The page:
Record and playback terminal sessions with Showterm

Showterm

I just found a neat tool that will let you record a bash session for playback / site linking. It’s called Showterm. Adding the playback video is as simple as adding an iframe to your page:

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<iframe src="http://showterm.io/7b5f8d42ba021511e627e" width="640" height="480"></iframe>

or pasting the url:

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http://showterm.io/7b5f8d42ba021511e627e

Here’s a sample:

Comments

Building an executive dashboard with Grafana

Grafana + InfluxDB + scripts = Awesome

I have many interests and some of them have metrics that are useful or fun to watch. For example, I have investment in Bitcoin so it’s nice to be able to keep an eye on it periodically.
I decided to create a graphical “at a glance” dashboard for myself. I chose Grafana as the user interface / front end and InfluxDB a the time-series backend database to store the metrics. I use various scripts and applets to populate the data into Influx and Grafana makes it easy to
render them into a user friendly dashboard.

Some of the metrics I monitor are Pihole stats, the price of bitcoin, how many IPs get banned from my webservers and my network throughput.

Here’s my dashboard:

Grafana Dashboard

Technology used:



Grafana
InfluxDBPiHole
Comments

Using Ansible to build a high availablity Sabnzbd usenet downloader

I’m limited to about 40MB/s on downloads on my VPC at Digital Ocean, but I run Sabnzbd for downloading large files from usenet. It doesn’t take long to download at all, but out of curiosity I wanted to see if I could parallelize this and download multiple files at the same. I use Sonarr for searching usenet for freely distributable training videos which then sends them to SABnzbd for downloading. Since Sonarr can send multiple files to sabnzbd which get queued up, I figured I can reduce the queue by downloading them at the same time.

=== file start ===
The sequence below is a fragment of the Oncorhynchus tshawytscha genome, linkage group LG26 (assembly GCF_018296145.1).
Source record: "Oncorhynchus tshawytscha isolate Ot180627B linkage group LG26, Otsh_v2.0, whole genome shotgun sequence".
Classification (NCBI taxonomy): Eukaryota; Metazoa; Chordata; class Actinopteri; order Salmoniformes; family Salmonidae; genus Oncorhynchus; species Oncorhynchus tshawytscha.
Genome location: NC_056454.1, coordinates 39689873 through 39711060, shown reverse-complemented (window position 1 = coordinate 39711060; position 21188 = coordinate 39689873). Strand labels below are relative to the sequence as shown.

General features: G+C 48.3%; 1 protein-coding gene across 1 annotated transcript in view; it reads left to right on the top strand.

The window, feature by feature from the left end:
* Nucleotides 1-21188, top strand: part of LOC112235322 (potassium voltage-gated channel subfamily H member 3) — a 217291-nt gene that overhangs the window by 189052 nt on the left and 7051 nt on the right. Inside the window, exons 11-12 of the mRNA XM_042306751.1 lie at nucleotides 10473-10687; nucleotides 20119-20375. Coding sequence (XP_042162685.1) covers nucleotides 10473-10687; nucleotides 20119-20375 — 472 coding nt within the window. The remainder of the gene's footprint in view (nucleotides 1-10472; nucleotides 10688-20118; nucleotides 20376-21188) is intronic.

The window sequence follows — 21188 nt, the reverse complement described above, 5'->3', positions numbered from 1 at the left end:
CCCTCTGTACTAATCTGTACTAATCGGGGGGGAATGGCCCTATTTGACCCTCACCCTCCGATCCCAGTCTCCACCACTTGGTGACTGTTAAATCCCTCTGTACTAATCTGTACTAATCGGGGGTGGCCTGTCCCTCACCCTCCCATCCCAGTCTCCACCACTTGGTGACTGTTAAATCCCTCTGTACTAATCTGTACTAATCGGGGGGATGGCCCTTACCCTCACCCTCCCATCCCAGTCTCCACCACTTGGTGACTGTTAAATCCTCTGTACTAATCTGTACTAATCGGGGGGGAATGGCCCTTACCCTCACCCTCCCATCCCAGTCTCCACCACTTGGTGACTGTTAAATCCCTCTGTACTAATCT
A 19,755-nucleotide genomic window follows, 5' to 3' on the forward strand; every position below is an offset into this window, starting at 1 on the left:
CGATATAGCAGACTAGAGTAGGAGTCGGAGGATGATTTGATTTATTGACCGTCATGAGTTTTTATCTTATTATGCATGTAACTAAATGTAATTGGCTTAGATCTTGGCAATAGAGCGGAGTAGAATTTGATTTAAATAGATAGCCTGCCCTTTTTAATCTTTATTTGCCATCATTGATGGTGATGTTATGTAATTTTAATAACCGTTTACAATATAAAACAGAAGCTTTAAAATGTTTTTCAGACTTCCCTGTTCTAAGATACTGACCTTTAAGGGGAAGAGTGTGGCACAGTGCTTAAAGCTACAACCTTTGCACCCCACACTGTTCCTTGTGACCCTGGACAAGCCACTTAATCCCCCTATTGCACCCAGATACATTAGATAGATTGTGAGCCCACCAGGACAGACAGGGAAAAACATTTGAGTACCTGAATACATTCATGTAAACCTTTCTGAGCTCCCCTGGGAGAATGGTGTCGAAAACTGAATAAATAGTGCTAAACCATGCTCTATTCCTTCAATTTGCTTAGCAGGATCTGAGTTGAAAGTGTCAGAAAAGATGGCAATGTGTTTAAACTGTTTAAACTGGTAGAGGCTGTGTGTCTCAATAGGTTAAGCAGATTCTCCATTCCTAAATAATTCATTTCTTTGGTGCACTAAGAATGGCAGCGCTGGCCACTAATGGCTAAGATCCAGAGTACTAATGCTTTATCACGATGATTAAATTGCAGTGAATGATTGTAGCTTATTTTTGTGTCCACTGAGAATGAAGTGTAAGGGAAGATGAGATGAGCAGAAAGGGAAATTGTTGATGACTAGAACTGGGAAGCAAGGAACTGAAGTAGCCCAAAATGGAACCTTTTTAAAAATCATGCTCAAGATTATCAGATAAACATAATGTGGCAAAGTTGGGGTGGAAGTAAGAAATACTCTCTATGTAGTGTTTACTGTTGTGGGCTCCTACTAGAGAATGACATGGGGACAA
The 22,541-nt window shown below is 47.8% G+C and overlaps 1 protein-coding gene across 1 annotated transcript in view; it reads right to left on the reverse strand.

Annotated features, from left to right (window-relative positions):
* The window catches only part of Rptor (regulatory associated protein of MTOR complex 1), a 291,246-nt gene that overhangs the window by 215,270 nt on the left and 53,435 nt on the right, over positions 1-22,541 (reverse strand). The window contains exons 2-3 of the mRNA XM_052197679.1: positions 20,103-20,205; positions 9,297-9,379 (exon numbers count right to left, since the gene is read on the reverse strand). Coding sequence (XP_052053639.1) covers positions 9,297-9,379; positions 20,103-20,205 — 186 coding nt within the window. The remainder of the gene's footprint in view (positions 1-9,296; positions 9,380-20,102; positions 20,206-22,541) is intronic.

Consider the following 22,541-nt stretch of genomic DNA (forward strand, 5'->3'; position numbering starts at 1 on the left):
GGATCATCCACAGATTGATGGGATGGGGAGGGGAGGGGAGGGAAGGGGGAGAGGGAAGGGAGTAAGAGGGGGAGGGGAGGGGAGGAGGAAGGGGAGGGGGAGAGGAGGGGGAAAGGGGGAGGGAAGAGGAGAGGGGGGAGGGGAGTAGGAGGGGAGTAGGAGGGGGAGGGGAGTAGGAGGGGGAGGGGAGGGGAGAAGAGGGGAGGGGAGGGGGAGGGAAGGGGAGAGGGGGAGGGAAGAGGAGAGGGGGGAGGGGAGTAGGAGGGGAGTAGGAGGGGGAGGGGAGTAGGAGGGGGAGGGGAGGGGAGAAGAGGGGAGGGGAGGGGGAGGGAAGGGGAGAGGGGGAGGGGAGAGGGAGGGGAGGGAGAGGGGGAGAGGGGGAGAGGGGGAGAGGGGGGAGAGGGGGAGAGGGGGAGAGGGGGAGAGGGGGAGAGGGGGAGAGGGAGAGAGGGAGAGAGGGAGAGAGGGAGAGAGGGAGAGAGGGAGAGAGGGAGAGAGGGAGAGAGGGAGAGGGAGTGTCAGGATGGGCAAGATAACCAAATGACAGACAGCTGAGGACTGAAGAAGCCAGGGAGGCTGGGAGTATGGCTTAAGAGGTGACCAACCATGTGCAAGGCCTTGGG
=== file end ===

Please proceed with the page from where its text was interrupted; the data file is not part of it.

Using Ansible and Terraform (devops automation tools), I can spin up VPC on demand, provision them, configure them as sabnzbd download nodes and then destroy the instances when complete.

The instances all run the same sabnzbd config and the instances use haproxy for round-robin distribution. I will probably change this to Consul, but I just wanted something quick so I used a basic haproxy config.

Terraform builds 4 sabnzbd, 1 haproxy, and 1 ELK instance. It configures a VIP which I point Sonarr to. Here’s the terraform config that builds a sabnzbd server:

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resource "digitalocean_droplet" "sab1" {
image = "centos-7-x64"
name = "sab1"
tags = ["sab"]
region = "nyc1"
size = "2gb"
private_networking = true
ssh_keys = [
"${var.ssh_fingerprint}"
]
connection {
user = "root"
type = "ssh"
private_key = "${file(var.pvt_key)}"
timeout = "2m"
}
provisioner "remote-exec" {
inline = [
"export PATH=$PATH:/usr/bin",
"sudo yum -y install epel-release"
]
}
}

Here is a terraform play to provision 6 new hosts (1 Elasticsearch, 1 HAproxy and 4 Sabnzbd):

Click here to watch terraform build the instances

Here is the ansible playbook that configuress the sabnzbd instances:

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#!/usr/bin/env ansible-playbook
---
- hosts: all
gather_facts: yes
become: yes
tasks:
- name: TASK | Create usenet group
group:
name: usenet
state: present
- name: TASK | Create usenet user
user:
name: usenet
shell: /bin/bash
groups: usenet
append: yes
password: [ removed ]
update_password: on_create